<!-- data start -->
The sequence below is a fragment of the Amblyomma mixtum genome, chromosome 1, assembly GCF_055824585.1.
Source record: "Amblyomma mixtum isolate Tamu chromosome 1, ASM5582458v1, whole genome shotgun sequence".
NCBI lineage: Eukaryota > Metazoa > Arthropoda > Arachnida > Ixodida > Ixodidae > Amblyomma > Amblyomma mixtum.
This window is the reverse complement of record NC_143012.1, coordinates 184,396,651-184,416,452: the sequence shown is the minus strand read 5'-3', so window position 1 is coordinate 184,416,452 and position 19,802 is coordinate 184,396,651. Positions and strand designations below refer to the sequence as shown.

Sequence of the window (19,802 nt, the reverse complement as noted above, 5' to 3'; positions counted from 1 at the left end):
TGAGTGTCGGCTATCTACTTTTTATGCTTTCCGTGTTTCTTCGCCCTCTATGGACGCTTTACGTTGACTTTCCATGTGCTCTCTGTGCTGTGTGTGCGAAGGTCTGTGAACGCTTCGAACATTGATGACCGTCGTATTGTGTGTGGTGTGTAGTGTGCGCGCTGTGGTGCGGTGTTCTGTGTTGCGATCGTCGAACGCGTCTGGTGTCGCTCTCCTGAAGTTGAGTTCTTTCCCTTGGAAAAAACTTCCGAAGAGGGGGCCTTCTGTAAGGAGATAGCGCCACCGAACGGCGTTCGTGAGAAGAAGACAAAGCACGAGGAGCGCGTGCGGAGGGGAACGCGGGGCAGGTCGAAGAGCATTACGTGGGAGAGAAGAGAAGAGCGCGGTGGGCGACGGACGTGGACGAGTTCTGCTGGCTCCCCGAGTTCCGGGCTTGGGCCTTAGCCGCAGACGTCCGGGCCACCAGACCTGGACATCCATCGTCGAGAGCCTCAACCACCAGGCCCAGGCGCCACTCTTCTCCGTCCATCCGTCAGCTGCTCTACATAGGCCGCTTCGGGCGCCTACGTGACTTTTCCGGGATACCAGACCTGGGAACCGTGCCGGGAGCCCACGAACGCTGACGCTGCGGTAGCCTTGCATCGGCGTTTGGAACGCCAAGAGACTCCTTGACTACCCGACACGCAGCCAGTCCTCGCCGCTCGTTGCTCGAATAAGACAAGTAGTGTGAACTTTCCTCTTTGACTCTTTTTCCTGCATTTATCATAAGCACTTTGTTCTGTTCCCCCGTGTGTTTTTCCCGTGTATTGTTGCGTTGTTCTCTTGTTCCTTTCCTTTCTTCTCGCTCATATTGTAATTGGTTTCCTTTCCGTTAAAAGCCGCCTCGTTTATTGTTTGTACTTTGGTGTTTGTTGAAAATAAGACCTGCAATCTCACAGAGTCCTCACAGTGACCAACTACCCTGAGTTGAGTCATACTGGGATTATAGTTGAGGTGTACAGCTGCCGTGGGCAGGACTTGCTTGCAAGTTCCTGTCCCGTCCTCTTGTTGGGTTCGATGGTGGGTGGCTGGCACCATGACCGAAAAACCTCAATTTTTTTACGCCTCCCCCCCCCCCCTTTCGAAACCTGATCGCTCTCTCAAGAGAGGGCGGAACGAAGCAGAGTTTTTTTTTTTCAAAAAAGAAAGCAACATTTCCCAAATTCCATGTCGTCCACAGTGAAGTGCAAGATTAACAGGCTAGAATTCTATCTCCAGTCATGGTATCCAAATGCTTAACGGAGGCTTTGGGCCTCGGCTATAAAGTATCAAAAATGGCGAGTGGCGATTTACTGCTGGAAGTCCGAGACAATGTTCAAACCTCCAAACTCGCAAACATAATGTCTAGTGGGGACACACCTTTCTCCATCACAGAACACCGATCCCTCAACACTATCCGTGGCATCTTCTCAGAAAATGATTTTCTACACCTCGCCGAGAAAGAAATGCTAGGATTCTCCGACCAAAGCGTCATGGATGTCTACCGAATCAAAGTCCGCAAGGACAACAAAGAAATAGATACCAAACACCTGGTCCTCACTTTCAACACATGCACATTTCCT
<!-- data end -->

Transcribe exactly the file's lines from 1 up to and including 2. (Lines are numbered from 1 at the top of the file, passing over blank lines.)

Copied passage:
The sequence below is a fragment of the Amblyomma mixtum genome, chromosome 1, assembly GCF_055824585.1.
Source record: "Amblyomma mixtum isolate Tamu chromosome 1, ASM5582458v1, whole genome shotgun sequence".